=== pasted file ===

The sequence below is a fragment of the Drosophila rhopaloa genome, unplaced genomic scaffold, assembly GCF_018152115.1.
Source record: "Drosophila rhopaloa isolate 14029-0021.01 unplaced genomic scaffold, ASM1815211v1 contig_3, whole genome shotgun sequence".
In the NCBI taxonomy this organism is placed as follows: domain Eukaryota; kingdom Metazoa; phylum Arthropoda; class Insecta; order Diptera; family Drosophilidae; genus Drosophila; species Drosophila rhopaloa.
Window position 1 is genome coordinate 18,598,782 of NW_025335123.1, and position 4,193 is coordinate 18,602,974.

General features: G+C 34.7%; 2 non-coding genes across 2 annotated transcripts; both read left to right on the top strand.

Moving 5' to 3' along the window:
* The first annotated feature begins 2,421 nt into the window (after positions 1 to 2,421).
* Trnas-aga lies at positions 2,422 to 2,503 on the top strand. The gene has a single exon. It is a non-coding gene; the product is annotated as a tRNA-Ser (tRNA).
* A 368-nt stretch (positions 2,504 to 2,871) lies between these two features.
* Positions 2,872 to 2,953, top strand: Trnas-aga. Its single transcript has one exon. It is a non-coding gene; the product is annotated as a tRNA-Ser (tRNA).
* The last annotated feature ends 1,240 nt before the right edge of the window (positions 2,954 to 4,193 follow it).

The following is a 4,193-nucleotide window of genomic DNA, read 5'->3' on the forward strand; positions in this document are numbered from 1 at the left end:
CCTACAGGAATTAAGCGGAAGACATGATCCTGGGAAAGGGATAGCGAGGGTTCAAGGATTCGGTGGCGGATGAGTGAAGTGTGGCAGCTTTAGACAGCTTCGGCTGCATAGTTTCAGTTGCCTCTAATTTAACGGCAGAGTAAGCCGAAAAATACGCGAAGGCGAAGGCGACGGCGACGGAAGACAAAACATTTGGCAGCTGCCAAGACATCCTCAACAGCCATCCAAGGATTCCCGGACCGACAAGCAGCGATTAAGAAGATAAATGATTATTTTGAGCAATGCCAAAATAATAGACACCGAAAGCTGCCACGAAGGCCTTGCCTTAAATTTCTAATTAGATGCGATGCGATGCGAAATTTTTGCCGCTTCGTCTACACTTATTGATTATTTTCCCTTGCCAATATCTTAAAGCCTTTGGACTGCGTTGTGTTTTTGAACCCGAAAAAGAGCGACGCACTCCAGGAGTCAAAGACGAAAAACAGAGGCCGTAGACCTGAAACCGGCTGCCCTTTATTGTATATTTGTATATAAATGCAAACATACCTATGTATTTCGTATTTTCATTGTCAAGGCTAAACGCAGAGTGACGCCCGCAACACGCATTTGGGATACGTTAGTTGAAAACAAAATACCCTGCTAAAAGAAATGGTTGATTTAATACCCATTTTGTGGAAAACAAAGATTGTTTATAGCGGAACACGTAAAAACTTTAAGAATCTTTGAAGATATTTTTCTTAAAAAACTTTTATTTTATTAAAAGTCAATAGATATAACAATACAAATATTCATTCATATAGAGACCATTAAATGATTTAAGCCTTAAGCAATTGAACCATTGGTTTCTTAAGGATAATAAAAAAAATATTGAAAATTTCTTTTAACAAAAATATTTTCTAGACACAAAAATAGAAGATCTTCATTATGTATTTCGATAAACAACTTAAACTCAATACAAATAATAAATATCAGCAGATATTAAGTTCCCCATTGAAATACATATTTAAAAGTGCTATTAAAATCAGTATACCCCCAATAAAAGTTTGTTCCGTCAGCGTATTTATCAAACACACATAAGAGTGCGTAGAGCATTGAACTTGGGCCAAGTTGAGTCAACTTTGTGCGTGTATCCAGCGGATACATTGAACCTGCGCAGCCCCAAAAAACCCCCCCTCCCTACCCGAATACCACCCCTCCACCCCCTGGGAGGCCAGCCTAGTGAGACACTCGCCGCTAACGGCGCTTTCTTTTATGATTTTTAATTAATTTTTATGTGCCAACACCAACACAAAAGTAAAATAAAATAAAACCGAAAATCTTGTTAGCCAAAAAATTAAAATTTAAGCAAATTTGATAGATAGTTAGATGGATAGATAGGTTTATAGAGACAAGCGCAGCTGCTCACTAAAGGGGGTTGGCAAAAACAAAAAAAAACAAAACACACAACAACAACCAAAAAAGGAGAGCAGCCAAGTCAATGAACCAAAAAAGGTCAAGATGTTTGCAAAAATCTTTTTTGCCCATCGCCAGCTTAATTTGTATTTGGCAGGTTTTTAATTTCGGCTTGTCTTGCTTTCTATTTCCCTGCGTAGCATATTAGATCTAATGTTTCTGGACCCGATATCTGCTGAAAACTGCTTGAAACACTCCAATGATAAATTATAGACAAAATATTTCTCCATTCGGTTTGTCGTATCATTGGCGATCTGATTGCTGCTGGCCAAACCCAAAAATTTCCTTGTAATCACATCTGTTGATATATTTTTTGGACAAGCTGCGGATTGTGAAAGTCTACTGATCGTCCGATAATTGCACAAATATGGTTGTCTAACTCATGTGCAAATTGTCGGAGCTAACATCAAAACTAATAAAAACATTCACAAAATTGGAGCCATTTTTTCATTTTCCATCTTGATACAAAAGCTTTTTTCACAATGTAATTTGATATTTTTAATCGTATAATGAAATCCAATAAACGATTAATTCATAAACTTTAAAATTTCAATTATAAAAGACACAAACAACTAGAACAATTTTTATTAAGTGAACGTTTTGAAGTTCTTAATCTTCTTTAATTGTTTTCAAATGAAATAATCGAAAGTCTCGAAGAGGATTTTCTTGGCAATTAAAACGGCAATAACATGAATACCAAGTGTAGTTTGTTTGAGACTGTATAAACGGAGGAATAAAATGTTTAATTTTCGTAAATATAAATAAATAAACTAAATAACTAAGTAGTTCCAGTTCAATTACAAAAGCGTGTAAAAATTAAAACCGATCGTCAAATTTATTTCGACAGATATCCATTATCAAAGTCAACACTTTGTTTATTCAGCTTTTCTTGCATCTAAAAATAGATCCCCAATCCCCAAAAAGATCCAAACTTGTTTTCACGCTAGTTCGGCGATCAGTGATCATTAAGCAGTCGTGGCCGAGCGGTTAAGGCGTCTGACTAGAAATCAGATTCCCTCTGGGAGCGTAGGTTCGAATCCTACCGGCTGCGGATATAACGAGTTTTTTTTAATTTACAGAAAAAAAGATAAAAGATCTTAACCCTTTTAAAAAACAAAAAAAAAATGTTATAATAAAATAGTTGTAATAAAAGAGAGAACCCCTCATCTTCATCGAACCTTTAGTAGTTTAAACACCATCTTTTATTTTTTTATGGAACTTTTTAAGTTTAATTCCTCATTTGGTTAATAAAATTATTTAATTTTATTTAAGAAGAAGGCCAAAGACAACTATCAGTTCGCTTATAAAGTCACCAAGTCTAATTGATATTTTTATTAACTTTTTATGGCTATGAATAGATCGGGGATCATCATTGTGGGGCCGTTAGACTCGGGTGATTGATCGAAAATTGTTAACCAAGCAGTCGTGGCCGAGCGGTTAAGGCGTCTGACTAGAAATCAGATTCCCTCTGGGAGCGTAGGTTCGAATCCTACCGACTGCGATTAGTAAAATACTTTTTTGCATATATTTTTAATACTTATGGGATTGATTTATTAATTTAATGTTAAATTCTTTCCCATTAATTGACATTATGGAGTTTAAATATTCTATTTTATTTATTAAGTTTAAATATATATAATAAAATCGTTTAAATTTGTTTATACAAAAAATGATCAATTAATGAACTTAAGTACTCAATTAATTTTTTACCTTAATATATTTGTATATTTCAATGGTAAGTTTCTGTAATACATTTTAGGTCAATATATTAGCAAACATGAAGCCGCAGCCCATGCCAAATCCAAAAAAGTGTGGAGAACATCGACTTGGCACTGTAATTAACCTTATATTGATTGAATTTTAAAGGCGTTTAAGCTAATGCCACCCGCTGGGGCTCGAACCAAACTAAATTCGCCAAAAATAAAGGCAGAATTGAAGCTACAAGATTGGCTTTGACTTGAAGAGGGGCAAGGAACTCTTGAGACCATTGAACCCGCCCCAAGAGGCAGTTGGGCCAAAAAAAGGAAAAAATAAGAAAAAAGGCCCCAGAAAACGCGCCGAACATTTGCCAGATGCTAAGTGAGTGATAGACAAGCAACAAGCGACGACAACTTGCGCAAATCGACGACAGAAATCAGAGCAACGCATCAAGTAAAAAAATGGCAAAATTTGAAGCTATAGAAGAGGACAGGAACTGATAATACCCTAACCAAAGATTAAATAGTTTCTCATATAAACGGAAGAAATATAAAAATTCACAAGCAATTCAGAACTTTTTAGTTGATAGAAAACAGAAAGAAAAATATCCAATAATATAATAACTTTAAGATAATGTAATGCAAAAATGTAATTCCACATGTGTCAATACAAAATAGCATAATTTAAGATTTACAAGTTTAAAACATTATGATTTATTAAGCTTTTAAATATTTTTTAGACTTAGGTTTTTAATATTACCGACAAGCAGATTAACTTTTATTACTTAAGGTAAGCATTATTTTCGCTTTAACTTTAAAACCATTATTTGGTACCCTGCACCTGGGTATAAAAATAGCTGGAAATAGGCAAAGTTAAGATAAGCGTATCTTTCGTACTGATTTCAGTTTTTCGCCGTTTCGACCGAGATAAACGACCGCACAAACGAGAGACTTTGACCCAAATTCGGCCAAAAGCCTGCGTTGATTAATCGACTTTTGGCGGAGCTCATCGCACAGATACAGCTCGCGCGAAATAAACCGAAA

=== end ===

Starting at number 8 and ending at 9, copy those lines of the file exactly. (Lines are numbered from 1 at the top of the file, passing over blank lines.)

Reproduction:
* Trnas-aga lies at positions 2,422 to 2,503 on the top strand. The gene has a single exon. It is a non-coding gene; the product is annotated as a tRNA-Ser (tRNA).
* A 368-nt stretch (positions 2,504 to 2,871) lies between these two features.